# Year Six Mathematics Worksheets

Math can be a challenging subject for kids, but with the right approach and techniques, it can also be enjoyable and empowering. One of the important branches of math that kids need to master early on is one-variable inequalities. In this article, we will explain what one-variable inequalities are and why they are important for kids to learn. We will also provide some simple examples and exercises that kids can use to practice and build their understanding.

A one-variable inequality is a mathematical statement that shows the relationship between two values using symbols such as greater than (>) or less than (<). For example, the inequality 2 < 5 shows that two is less than five. One-variable inequalities are similar to one-variable equations, but they deal with values that can be greater than or less than a specific value, rather than equal to it.

One-variable inequalities can be written using variables, which are letters or symbols that represent an unknown value. For example, the inequality x + 2 < 5 is a one-variable inequality that uses the variable x to represent the unknown value. The goal of solving a one-variable inequality is to find the values of the variable that make the inequality true. In this case, x + 2 < 5, and to find x, we need to isolate it on one side of the inequality. To do this, we can subtract 2 from both sides of the inequality to get x + 2 – 2 < 5 – 2. This simplifies to x < 3, which means that the values of x that make the inequality true are any values less than 3.

There are different methods and techniques that kids can use to solve one-variable inequalities, but the most important thing is to understand the underlying concept. With practice and repetition, kids can improve their skills and gain confidence in solving inequalities.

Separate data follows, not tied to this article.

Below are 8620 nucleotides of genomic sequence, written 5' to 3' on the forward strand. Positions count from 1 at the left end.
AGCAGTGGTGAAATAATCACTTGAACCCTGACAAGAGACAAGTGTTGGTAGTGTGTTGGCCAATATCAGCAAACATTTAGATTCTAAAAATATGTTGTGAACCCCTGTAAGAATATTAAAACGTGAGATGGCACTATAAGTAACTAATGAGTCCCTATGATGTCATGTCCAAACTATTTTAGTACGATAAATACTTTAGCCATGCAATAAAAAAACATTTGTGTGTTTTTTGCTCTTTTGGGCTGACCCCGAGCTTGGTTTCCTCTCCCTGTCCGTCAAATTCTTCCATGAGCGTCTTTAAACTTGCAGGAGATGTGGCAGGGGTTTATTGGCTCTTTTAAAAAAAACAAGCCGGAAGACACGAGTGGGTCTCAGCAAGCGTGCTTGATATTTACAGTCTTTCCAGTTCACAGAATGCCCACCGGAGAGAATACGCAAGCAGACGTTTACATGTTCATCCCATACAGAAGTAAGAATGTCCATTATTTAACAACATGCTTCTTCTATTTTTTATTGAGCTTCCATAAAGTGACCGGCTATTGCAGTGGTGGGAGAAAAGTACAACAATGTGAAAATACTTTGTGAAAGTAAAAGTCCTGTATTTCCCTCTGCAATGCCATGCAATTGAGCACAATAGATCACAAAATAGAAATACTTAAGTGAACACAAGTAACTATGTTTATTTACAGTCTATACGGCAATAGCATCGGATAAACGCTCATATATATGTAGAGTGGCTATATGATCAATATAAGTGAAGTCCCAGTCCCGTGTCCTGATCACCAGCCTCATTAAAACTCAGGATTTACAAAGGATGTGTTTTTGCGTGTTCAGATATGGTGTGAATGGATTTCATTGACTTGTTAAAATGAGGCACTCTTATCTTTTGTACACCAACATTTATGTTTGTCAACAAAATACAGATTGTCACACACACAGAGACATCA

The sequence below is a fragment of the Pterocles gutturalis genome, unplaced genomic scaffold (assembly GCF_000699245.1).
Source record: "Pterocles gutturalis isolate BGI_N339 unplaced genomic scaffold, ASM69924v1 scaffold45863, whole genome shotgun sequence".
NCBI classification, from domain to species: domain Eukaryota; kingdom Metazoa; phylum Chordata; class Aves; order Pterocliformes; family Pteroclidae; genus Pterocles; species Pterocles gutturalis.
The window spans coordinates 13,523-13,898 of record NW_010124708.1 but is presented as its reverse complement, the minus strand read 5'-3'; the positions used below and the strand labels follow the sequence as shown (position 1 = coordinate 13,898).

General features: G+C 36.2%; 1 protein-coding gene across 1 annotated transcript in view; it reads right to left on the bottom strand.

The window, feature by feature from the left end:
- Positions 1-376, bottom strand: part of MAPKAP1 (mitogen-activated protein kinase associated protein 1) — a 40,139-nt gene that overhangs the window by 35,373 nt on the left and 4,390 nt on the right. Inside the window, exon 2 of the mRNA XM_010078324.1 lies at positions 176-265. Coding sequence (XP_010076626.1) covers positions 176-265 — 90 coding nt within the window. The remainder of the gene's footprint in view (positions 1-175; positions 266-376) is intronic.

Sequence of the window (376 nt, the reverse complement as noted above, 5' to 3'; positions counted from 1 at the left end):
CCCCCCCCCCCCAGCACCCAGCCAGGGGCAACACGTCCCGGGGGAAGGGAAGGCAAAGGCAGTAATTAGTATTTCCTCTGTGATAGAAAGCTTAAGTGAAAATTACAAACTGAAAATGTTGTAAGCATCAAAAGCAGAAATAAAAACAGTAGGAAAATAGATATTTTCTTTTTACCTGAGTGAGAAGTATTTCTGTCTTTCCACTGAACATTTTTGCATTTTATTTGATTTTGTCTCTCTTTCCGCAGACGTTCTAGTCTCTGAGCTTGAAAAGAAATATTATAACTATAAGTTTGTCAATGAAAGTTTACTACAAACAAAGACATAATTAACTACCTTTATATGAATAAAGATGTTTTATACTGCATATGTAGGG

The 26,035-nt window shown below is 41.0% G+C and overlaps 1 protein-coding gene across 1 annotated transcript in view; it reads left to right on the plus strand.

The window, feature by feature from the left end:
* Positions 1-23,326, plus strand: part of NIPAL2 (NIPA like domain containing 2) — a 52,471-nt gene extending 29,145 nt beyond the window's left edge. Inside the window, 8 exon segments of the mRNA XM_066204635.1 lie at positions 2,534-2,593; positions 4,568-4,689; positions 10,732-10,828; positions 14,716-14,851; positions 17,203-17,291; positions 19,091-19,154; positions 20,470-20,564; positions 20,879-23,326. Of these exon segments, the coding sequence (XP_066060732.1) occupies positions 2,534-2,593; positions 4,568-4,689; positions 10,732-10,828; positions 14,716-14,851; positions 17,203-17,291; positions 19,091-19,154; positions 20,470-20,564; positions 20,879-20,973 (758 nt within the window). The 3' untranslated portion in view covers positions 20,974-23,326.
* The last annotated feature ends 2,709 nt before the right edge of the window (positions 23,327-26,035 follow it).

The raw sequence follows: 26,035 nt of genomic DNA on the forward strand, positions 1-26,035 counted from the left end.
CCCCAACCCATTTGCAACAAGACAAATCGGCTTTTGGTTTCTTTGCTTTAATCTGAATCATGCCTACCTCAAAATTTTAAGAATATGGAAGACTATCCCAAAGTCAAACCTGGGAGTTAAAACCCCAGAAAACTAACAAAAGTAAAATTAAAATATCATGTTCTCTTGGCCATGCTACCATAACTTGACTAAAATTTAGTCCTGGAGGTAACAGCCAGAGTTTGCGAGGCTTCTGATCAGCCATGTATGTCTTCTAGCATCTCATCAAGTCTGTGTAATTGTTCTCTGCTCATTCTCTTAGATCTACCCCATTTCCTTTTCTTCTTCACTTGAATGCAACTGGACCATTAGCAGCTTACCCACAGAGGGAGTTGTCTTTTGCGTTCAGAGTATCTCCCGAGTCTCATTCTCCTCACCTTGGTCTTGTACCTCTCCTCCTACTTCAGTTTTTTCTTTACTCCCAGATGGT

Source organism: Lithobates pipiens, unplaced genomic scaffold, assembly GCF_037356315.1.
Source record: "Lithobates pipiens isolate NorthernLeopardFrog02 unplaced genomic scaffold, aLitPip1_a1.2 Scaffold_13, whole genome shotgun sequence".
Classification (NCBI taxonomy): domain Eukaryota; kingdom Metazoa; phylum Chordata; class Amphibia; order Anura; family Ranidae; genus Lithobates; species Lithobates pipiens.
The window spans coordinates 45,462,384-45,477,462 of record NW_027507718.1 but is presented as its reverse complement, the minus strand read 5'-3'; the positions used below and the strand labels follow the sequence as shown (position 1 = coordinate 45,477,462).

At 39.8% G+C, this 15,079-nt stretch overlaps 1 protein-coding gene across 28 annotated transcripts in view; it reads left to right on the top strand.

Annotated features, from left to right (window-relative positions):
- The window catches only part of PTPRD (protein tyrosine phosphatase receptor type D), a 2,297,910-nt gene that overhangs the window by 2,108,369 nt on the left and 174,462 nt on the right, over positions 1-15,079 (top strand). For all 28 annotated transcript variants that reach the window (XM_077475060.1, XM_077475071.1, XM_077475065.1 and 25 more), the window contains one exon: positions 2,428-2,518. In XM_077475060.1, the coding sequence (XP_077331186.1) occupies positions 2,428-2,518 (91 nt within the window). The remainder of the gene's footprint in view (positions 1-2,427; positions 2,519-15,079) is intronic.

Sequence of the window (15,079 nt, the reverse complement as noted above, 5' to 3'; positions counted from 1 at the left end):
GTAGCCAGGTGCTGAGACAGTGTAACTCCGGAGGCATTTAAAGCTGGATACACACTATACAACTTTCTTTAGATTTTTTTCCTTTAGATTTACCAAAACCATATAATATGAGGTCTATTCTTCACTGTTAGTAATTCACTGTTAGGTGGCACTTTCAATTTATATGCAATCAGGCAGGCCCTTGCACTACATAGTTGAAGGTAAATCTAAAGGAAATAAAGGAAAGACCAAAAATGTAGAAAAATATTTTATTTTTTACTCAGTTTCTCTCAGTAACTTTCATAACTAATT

Here are some simple examples and exercises that kids can use to practice one-variable inequalities:

1. Solve the inequality x + 5 > 12.
2. Solve the inequality x – 3 < 10.
3. Solve the inequality 4x < 20.
4. Solve the inequality x / 2 > 6.
5. Write an inequality to represent the following situation: Five less than a number is greater than 20.
6. Write an inequality to represent the following situation: A number divided by 4 is less than 6.
7. Write an inequality to represent the following situation: A number multiplied by 3 is greater than 21.

These examples and exercises can help kids get started with one-variable inequalities and build their understanding. However, it’s important to remember that practice and repetition are key to success. Encourage your kids to work through as many inequalities as possible and ask questions if they need help.

In conclusion, one-variable inequalities are an important part of math that kids need to learn early on. By understanding the underlying concept and practicing with simple examples, kids can develop their skills and confidence in solving inequalities. With the right approach and techniques, math can be a fun and empowering subject for kids.

# Year Six Math Worksheet for Kids – One-variable Inequalities

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